On April 23, the same county supervisors who made the odd decision to abandon pavement preservation on 86percent of Sonoma County's roads — and have done almost nothing to reduce our billion dollar pension problem — decided they would like to become your power provider by creating a local power authority called Sonoma Clean Power.
The advisory committee at New Sonoma has been reviewing the county's claims that Sonoma Clean Power will result in lower carbon emissions, lower rates and local jobs, and this is what we learned:
Sonoma Clean Power is likely going to increase the county's carbon footprint not lower it — at least at the outset. Right now, PG&E obtains only 40 percent of its energy from sources that generate greenhouse gases. Sonoma Clean Power on the other hand will be using a feel-good scam, renewable energy certificates, to claim to reduce carbon emissions. Without the certificates, 80 percent of its energy — twice the amount of PG&E's — will emit carbon.
Sonoma Clean Power comes with a huge financial risk and few potential rewards. According to its projections, Sonoma Clean Power would only generate a profit of $9 million per year. And since this profit would belong to the power authority, it cannot be used to help solve the county's financial problems. Profits, if there are any, will be invested in programs already offered in the county through the Sonoma County Energy Independence Program and through PG&E.
Sonoma Clean Power would not create many jobs with the exception of more county employees. The supervisors have talked about creating local green jobs with Sonoma Clean Power, but $9 million is not much to work with.
There would be little new local renewable energy added without going into debt, big time. The county would have to spend $40 million on a solar energy system large enough to generate 1 percent of the county's energy load. To generate 33 percent of the county's energy load locally would require the county to spend an estimated $1.3 billion. We already have the highest debt per-capita of any county in the state, so where is this money going to come from to meet state renewable energy requirements?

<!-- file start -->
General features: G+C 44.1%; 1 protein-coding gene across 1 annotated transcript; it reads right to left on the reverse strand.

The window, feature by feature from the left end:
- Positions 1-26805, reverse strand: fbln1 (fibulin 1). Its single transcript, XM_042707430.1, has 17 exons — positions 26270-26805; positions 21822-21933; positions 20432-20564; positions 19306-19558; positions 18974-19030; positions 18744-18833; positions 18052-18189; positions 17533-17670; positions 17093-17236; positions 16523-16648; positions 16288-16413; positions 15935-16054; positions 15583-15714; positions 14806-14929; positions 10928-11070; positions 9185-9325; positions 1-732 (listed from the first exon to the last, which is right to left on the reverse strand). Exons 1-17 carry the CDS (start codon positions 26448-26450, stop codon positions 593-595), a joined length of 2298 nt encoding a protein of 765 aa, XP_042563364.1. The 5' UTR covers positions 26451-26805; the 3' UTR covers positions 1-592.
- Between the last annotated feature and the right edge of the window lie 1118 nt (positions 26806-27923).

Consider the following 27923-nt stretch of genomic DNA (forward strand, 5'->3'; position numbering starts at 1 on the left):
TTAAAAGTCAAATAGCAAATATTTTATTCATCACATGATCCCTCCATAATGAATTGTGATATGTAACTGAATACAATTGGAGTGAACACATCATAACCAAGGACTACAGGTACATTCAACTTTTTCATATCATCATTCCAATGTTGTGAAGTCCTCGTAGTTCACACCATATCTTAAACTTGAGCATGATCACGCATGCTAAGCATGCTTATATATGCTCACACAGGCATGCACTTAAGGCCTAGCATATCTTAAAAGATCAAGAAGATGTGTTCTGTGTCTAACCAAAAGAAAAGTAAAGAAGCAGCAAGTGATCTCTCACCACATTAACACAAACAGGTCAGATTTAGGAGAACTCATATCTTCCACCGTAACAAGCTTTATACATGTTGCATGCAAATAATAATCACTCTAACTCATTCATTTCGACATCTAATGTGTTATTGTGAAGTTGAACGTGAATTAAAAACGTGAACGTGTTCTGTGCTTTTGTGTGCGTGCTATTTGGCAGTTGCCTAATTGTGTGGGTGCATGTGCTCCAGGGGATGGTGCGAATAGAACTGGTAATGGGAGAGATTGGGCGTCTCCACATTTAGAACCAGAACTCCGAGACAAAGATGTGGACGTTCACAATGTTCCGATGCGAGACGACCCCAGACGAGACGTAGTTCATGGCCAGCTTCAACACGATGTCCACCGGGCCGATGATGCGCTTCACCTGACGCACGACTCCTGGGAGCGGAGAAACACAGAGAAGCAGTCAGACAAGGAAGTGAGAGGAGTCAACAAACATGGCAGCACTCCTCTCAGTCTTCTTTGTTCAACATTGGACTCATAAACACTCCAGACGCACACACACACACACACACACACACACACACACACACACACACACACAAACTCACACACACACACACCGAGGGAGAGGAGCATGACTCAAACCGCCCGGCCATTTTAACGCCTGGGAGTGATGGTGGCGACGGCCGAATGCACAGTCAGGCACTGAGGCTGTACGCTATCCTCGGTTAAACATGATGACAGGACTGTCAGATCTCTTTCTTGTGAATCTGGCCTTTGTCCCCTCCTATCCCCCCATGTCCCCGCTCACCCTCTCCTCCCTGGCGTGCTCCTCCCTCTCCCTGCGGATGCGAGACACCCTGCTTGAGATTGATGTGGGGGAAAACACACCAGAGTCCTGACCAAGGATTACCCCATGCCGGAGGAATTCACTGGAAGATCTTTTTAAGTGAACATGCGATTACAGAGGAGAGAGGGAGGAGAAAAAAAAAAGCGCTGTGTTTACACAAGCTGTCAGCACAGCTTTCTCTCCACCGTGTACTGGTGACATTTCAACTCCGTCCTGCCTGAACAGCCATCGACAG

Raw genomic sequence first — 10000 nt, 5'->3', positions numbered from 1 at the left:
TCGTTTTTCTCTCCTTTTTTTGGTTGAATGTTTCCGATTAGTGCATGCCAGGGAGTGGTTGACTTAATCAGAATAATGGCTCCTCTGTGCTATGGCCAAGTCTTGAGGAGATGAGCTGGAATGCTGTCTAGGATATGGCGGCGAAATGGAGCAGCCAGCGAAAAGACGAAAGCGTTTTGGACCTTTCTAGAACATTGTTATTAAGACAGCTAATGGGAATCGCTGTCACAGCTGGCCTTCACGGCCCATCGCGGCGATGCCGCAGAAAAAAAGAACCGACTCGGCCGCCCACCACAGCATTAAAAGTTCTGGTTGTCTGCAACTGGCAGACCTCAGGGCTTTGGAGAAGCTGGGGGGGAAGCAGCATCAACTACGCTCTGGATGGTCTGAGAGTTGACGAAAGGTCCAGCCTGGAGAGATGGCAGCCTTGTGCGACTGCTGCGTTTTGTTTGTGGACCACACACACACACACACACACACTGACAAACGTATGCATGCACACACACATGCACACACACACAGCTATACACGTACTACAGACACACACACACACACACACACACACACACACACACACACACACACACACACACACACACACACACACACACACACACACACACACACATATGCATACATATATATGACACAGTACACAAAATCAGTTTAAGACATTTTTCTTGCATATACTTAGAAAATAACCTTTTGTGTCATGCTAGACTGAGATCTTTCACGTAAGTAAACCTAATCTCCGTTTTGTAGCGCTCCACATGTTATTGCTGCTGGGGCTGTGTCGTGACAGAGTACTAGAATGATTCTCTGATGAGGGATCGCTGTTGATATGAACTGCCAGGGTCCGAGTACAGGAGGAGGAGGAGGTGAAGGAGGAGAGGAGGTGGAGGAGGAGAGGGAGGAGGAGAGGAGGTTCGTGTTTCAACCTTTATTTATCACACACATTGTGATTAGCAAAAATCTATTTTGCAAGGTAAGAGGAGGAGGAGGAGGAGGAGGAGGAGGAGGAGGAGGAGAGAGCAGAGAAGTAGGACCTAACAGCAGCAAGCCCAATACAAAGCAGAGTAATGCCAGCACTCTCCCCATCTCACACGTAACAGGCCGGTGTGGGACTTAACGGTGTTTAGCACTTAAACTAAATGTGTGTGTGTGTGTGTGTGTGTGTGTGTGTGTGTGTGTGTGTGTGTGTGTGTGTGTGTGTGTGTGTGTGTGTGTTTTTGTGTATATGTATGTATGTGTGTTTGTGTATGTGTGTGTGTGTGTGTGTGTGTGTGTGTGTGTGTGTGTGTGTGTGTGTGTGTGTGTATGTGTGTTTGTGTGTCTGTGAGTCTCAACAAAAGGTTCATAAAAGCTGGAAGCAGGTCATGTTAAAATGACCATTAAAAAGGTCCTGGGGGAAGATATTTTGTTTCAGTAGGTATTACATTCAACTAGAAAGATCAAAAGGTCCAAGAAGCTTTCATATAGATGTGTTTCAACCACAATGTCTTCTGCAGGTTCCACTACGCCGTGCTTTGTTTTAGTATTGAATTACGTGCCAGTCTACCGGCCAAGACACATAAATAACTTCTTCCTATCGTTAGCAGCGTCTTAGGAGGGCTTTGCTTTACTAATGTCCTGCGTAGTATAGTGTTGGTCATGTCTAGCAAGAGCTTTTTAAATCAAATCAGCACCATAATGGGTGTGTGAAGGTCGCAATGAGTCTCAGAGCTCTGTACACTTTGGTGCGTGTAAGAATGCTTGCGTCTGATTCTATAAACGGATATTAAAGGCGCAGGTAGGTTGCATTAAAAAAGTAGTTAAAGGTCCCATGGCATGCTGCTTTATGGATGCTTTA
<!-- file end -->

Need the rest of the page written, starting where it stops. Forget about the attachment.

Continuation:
Energy costs would likely rise and be much higher than PG&E over time. Right now, with the use of energy certificates, Sonoma Clean Power's projected rates and PG&E rates would be about the same. But in 2017 the rules change, and 75 percent of renewable energy will have to come from actual renewable energy systems, not credits or certificates. This would likely cause the Sonoma Clean Power price charged to consumers to soar. PG&E, on the other hand, has already built seven of the 10 largest solar systems in the country and is building its renewable energy capacity with 9,400-megawatts of solar production approved and in development. Sonoma Clean Power would be forced to go to the spot market to purchase renewable energy at a time when demand would be soaring to meet state requirements.
The death spiral. This is what the county's consultant said could happen if Sonoma Clean Power's rates do not remain competitive with PG&E's. The energy contracts would require Sonoma Clean Power to procure a certain amount of energy, so if people opt out and return to PG&E to save money, the rates would increase for the remaining Sonoma Clean Power customers. As the disparity grows, so would the number of people opting out creating what he called "the death spiral."
The bottom line is, Sonoma Clean Power would not reduce our greenhouse gas emissions or help to solve our county's serious financial problems. It would simply give our supervisors another pot of money they could use to pay back campaign contributors and special-interest groups.
Ken Churchill is director of New Sonoma an organization of financial experts and citizens concerned about our county's finances and governance.